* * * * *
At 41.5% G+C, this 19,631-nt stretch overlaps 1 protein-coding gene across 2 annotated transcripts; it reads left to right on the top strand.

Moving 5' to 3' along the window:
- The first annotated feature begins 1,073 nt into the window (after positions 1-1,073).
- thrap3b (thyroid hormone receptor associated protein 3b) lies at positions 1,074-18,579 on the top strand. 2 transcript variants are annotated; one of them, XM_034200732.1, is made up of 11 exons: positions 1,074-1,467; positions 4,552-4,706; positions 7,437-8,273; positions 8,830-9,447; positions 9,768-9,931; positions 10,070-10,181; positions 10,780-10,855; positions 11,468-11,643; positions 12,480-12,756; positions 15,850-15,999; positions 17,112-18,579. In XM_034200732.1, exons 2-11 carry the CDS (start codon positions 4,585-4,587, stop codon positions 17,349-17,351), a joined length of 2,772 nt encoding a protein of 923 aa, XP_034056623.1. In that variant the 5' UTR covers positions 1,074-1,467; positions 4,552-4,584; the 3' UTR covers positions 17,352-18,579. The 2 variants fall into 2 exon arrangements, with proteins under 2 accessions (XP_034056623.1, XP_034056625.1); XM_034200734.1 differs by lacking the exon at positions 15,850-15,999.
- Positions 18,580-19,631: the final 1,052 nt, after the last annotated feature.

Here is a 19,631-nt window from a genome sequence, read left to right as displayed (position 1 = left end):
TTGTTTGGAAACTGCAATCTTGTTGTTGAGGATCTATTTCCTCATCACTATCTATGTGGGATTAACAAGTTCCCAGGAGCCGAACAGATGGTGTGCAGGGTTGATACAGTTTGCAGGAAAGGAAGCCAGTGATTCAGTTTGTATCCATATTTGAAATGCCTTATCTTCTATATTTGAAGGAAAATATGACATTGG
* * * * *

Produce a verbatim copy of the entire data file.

At 41.5% G+C, this 19,631-nt stretch overlaps 1 protein-coding gene across 2 annotated transcripts; it reads left to right on the top strand.

Moving 5' to 3' along the window:
- The first annotated feature begins 1,073 nt into the window (after positions 1-1,073).
- thrap3b (thyroid hormone receptor associated protein 3b) lies at positions 1,074-18,579 on the top strand. 2 transcript variants are annotated; one of them, XM_034200732.1, is made up of 11 exons: positions 1,074-1,467; positions 4,552-4,706; positions 7,437-8,273; positions 8,830-9,447; positions 9,768-9,931; positions 10,070-10,181; positions 10,780-10,855; positions 11,468-11,643; positions 12,480-12,756; positions 15,850-15,999; positions 17,112-18,579. In XM_034200732.1, exons 2-11 carry the CDS (start codon positions 4,585-4,587, stop codon positions 17,349-17,351), a joined length of 2,772 nt encoding a protein of 923 aa, XP_034056623.1. In that variant the 5' UTR covers positions 1,074-1,467; positions 4,552-4,584; the 3' UTR covers positions 17,352-18,579. The 2 variants fall into 2 exon arrangements, with proteins under 2 accessions (XP_034056623.1, XP_034056625.1); XM_034200734.1 differs by lacking the exon at positions 15,850-15,999.
- Positions 18,580-19,631: the final 1,052 nt, after the last annotated feature.

Here is a 19,631-nt window from a genome sequence, read left to right as displayed (position 1 = left end):
TTGTTTGGAAACTGCAATCTTGTTGTTGAGGATCTATTTCCTCATCACTATCTATGTGGGATTAACAAGTTCCCAGGAGCCGAACAGATGGTGTGCAGGGTTGATACAGTTTGCAGGAAAGGAAGCCAGTGATTCAGTTTGTATCCATATTTGAAATGCCTTATCTTCTATATTTGAAGGAAAATATGACATTGG